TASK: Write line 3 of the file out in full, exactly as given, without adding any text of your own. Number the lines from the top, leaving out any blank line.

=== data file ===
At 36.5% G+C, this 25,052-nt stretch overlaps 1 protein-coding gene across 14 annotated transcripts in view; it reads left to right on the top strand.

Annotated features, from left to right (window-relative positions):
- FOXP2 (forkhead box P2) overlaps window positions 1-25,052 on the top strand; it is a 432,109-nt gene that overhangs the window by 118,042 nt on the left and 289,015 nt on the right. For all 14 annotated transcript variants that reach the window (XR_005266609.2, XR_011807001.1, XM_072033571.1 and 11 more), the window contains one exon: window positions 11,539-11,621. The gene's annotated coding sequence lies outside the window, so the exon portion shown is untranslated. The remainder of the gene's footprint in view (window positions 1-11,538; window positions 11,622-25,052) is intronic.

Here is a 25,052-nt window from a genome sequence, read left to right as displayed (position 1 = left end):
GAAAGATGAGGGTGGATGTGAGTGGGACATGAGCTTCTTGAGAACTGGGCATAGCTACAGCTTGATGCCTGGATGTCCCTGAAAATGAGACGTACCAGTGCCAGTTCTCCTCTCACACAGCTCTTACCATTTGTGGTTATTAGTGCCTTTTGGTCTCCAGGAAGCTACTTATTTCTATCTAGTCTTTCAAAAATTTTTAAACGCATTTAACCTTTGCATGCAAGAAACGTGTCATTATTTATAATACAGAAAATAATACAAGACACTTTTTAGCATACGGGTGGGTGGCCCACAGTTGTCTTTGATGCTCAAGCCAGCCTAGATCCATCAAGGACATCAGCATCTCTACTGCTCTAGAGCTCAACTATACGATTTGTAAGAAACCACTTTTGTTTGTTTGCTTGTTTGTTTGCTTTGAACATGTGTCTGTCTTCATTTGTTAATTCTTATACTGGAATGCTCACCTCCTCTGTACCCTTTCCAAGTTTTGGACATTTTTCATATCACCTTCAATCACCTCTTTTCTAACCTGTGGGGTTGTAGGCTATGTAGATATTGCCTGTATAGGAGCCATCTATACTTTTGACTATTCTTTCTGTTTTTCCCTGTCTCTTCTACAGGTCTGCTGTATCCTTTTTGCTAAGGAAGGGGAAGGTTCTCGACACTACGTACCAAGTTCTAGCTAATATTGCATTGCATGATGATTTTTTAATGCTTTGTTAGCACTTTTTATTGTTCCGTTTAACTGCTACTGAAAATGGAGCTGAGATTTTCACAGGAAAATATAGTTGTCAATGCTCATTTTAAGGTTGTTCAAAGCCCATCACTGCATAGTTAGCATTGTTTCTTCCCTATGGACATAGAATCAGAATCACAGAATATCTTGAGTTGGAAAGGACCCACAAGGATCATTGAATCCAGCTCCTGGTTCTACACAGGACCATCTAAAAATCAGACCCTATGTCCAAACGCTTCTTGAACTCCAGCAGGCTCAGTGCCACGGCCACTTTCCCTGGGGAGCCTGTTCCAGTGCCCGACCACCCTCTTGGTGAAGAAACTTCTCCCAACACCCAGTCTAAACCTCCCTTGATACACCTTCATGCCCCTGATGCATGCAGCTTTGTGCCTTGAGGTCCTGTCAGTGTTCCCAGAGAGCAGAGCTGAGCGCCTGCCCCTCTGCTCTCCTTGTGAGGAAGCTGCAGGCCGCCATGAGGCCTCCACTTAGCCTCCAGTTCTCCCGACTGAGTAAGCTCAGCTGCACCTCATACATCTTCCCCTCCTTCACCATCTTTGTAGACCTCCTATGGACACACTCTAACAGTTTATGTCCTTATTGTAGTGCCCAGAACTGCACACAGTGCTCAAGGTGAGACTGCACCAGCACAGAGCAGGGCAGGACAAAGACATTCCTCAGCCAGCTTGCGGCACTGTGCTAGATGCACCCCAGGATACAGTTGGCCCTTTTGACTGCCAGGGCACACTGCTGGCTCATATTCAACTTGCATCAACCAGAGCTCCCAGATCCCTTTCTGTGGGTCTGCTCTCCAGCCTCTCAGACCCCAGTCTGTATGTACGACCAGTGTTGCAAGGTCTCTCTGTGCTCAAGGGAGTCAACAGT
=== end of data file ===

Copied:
- FOXP2 (forkhead box P2) overlaps window positions 1-25,052 on the top strand; it is a 432,109-nt gene that overhangs the window by 118,042 nt on the left and 289,015 nt on the right. For all 14 annotated transcript variants that reach the window (XR_005266609.2, XR_011807001.1, XM_072033571.1 and 11 more), the window contains one exon: window positions 11,539-11,621. The gene's annotated coding sequence lies outside the window, so the exon portion shown is untranslated. The remainder of the gene's footprint in view (window positions 1-11,538; window positions 11,622-25,052) is intronic.